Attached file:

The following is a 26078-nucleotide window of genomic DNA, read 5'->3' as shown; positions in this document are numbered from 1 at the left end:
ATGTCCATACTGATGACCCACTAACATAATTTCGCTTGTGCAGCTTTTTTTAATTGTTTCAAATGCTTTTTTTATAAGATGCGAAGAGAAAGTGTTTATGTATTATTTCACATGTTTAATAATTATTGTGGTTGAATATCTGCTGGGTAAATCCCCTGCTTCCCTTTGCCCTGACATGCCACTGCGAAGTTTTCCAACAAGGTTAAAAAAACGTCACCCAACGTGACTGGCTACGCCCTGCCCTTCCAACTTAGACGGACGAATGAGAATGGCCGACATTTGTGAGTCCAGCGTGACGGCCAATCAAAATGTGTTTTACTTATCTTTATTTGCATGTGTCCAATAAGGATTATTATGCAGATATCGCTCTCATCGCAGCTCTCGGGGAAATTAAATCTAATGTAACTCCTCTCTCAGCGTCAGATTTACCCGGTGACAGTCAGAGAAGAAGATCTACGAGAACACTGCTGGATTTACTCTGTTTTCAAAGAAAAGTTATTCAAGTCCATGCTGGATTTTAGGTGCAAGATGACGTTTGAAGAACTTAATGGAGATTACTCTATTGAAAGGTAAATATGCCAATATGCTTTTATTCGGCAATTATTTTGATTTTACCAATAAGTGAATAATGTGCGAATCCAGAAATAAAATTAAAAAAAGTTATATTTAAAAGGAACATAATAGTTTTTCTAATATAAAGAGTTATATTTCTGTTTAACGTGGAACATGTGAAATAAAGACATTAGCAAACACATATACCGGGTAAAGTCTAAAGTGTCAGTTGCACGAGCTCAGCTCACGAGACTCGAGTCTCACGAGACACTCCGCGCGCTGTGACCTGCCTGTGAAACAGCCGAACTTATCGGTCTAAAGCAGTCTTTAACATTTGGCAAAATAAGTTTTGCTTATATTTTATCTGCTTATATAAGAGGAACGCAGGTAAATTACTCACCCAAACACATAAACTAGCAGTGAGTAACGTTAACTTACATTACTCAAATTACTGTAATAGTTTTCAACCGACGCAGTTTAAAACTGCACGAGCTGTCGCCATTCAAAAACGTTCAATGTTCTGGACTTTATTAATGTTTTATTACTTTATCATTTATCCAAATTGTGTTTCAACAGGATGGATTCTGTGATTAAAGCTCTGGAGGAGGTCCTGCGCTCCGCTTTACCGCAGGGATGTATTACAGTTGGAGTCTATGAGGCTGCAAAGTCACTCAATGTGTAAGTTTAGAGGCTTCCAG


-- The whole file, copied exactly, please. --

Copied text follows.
The following is a 26078-nucleotide window of genomic DNA, read 5'->3' as shown; positions in this document are numbered from 1 at the left end:
ATGTCCATACTGATGACCCACTAACATAATTTCGCTTGTGCAGCTTTTTTTAATTGTTTCAAATGCTTTTTTTATAAGATGCGAAGAGAAAGTGTTTATGTATTATTTCACATGTTTAATAATTATTGTGGTTGAATATCTGCTGGGTAAATCCCCTGCTTCCCTTTGCCCTGACATGCCACTGCGAAGTTTTCCAACAAGGTTAAAAAAACGTCACCCAACGTGACTGGCTACGCCCTGCCCTTCCAACTTAGACGGACGAATGAGAATGGCCGACATTTGTGAGTCCAGCGTGACGGCCAATCAAAATGTGTTTTACTTATCTTTATTTGCATGTGTCCAATAAGGATTATTATGCAGATATCGCTCTCATCGCAGCTCTCGGGGAAATTAAATCTAATGTAACTCCTCTCTCAGCGTCAGATTTACCCGGTGACAGTCAGAGAAGAAGATCTACGAGAACACTGCTGGATTTACTCTGTTTTCAAAGAAAAGTTATTCAAGTCCATGCTGGATTTTAGGTGCAAGATGACGTTTGAAGAACTTAATGGAGATTACTCTATTGAAAGGTAAATATGCCAATATGCTTTTATTCGGCAATTATTTTGATTTTACCAATAAGTGAATAATGTGCGAATCCAGAAATAAAATTAAAAAAAGTTATATTTAAAAGGAACATAATAGTTTTTCTAATATAAAGAGTTATATTTCTGTTTAACGTGGAACATGTGAAATAAAGACATTAGCAAACACATATACCGGGTAAAGTCTAAAGTGTCAGTTGCACGAGCTCAGCTCACGAGACTCGAGTCTCACGAGACACTCCGCGCGCTGTGACCTGCCTGTGAAACAGCCGAACTTATCGGTCTAAAGCAGTCTTTAACATTTGGCAAAATAAGTTTTGCTTATATTTTATCTGCTTATATAAGAGGAACGCAGGTAAATTACTCACCCAAACACATAAACTAGCAGTGAGTAACGTTAACTTACATTACTCAAATTACTGTAATAGTTTTCAACCGACGCAGTTTAAAACTGCACGAGCTGTCGCCATTCAAAAACGTTCAATGTTCTGGACTTTATTAATGTTTTATTACTTTATCATTTATCCAAATTGTGTTTCAACAGGATGGATTCTGTGATTAAAGCTCTGGAGGAGGTCCTGCGCTCCGCTTTACCGCAGGGATGTATTACAGTTGGAGTCTATGAGGCTGCAAAGTCACTCAATGTGTAAGTTTAGAGGCTTCCAG